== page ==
Gig Economy & Retail Stores
Some 2,000 German employees of Amazon, the internet retail giant, walked off their jobs this week at four sites - Bad Hersfeld, Graben, Leipzig and Rheinberg. The strike action was coordinated by Vereinte Dienstleistungsgewerkschaft (United Services Union), a Berlin trade union commonly known as Ver.di.
BERLIN - No more Coca-Cola or Budweiser, no Marlboro, no American whiskey or even American Express cards -- a growing number of restaurants in Germany are taking everything American off their menus to protest the war in Iraq.
Corporations carry out some of the most horrific human rights abuses of modern times, but it is increasingly difficult to hold them to account. Economic globalization and the rise of transnational corporate power have created a favorable climate for corporate human rights abusers, which are governed principally by the codes of supply and demand and show genuine loyalty only to their stockholders.
WASHINGTON -- So you have a secret craving for Little Debbie peanut butter bars and a penchant for Kendall-Jackson merlot? While that customer loyalty card at the supermarket might perceivably save you a few pennies at the checkout counter, your buying habits could end up in the hands of government agents.
Dietary-supplements maker Mannatech Inc. said it settled several lawsuits with shareholders who accused the company of using improper sales tactics to boost the value of the stock.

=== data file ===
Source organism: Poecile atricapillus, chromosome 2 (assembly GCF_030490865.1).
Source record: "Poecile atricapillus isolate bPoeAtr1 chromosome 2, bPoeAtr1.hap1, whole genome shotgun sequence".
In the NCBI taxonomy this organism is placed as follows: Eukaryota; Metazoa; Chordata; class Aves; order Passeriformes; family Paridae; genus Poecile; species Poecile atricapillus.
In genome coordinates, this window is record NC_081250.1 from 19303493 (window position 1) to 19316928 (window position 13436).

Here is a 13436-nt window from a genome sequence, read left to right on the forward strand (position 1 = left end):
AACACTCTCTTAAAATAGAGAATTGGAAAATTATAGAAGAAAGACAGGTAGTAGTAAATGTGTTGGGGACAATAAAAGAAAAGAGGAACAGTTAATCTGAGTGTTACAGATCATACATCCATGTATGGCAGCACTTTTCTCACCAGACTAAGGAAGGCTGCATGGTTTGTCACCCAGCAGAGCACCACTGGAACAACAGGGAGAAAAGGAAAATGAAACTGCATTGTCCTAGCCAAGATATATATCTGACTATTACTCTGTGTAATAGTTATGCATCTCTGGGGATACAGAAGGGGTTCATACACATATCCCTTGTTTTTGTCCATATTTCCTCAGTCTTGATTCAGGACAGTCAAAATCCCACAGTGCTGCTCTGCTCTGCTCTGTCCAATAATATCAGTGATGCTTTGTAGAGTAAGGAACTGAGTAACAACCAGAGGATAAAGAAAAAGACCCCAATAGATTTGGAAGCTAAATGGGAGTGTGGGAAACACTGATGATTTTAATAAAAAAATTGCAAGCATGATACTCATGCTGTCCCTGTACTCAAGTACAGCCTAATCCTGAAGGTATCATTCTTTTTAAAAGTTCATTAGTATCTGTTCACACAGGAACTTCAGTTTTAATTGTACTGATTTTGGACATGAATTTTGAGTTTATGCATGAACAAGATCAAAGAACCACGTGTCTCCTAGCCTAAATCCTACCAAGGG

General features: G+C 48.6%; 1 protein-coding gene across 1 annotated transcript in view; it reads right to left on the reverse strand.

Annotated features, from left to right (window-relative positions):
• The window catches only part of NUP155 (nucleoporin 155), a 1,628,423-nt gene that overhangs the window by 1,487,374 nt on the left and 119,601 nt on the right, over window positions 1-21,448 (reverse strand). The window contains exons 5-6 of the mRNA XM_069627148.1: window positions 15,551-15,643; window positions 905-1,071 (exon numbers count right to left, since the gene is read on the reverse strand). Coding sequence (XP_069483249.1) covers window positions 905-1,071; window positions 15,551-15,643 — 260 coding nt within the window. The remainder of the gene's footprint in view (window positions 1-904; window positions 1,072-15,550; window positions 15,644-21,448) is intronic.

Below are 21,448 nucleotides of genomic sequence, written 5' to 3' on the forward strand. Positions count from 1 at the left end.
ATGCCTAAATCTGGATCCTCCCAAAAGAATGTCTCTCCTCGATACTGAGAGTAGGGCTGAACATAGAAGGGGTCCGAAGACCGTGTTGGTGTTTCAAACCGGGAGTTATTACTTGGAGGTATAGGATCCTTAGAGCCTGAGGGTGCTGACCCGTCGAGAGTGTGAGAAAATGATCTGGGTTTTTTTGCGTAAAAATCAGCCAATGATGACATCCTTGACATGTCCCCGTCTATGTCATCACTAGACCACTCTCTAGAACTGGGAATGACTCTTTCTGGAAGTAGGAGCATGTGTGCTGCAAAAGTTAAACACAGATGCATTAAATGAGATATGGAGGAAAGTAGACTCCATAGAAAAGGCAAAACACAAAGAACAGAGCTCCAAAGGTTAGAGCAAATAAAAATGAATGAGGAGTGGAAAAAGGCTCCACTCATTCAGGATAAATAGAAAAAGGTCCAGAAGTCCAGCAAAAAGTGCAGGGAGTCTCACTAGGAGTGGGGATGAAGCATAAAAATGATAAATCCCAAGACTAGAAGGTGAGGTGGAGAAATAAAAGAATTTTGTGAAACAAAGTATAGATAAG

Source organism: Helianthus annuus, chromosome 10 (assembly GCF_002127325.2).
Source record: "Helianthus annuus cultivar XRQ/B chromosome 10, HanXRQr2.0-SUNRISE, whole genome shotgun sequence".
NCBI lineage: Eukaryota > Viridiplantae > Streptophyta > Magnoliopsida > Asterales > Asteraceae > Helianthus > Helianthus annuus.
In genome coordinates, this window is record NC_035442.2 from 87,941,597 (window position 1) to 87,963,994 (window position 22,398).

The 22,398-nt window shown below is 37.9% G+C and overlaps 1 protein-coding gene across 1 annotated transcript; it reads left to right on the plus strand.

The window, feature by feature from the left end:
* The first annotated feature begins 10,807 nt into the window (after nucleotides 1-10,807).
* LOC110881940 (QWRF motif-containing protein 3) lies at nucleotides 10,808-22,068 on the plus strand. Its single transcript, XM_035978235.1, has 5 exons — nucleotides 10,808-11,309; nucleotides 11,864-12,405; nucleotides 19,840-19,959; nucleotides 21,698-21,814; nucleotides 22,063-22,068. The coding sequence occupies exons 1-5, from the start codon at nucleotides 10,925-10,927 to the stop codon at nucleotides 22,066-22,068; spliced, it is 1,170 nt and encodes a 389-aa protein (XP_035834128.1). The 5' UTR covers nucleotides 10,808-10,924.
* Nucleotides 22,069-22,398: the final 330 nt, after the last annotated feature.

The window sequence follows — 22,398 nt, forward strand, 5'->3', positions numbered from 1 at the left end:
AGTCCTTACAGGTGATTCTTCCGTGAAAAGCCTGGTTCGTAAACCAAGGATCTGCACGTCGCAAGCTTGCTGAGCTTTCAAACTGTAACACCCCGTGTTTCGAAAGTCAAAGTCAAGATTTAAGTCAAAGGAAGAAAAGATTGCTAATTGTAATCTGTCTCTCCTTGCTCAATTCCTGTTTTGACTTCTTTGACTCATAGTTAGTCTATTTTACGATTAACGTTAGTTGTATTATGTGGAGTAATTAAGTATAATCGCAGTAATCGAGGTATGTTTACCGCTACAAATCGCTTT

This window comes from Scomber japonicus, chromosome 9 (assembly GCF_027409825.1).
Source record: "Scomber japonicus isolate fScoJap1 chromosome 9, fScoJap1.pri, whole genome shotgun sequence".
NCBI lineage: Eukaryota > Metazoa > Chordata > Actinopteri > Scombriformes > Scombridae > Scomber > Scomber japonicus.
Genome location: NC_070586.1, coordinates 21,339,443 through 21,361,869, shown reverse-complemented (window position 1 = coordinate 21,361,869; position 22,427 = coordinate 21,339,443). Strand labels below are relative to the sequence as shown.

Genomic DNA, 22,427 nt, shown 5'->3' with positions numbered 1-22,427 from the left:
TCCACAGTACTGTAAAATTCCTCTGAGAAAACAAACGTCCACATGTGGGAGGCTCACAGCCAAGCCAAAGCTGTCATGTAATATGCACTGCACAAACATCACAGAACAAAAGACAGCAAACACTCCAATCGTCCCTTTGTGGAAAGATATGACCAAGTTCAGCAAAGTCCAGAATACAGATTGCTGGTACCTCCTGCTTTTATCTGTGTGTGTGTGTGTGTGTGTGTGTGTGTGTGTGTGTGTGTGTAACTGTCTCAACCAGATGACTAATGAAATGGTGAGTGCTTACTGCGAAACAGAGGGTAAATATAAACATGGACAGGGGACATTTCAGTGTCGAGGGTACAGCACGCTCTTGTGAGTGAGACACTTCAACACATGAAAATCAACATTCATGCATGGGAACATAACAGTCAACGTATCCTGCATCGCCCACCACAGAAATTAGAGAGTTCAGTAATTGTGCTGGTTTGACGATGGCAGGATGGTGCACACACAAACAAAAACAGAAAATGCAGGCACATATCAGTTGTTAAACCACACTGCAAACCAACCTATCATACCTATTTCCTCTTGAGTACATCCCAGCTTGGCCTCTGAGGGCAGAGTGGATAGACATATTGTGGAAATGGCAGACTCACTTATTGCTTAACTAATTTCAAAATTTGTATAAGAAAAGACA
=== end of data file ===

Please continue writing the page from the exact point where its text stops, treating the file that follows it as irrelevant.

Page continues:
While the world braces for a US war against Iraq, Washington is using its newly inked Free Trade Agreement with Jordan to open sweatshops and secure an ally in the region.
The Forest Stewardship Council -- a widely recognized third-party labeling system to identify "green" wood and paper products -- has acknowledged that some companies using its label are destroying pristine forests and says it plans to overhaul its rules.
Toxics in the United States that are dumped in other countries may come back to haunt U.S. consumers. This blog item provides links to studies and new films on this impact, as well as some alternatives.
Eduardo Castro-Wright, the former CEO of Walmart Stores USA, has been accused of orchestrating a $24 million bribery scheme to expand the company's presence in Mexico between 2002 and 2005. The alleged scheme involved a series of payoffs to Mexican city governments, according to an investigation by the New York Times